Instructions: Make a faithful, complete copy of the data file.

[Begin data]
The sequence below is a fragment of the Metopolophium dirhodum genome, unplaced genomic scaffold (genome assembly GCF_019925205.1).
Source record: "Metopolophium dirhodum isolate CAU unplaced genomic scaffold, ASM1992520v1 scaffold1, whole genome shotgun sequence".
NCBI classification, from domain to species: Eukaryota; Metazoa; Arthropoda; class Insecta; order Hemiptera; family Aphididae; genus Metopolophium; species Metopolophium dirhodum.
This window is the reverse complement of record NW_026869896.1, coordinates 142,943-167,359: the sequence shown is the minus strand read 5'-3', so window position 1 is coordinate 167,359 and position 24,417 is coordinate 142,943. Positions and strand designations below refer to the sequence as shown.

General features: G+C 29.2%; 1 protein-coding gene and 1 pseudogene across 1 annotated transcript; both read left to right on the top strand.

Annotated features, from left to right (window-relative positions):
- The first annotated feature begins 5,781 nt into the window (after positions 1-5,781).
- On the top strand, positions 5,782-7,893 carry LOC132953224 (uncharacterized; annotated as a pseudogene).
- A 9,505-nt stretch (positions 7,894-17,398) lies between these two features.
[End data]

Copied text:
The sequence below is a fragment of the Metopolophium dirhodum genome, unplaced genomic scaffold (genome assembly GCF_019925205.1).
Source record: "Metopolophium dirhodum isolate CAU unplaced genomic scaffold, ASM1992520v1 scaffold1, whole genome shotgun sequence".
NCBI classification, from domain to species: Eukaryota; Metazoa; Arthropoda; class Insecta; order Hemiptera; family Aphididae; genus Metopolophium; species Metopolophium dirhodum.
This window is the reverse complement of record NW_026869896.1, coordinates 142,943-167,359: the sequence shown is the minus strand read 5'-3', so window position 1 is coordinate 167,359 and position 24,417 is coordinate 142,943. Positions and strand designations below refer to the sequence as shown.

General features: G+C 29.2%; 1 protein-coding gene and 1 pseudogene across 1 annotated transcript; both read left to right on the top strand.

Annotated features, from left to right (window-relative positions):
- The first annotated feature begins 5,781 nt into the window (after positions 1-5,781).
- On the top strand, positions 5,782-7,893 carry LOC132953224 (uncharacterized; annotated as a pseudogene).
- A 9,505-nt stretch (positions 7,894-17,398) lies between these two features.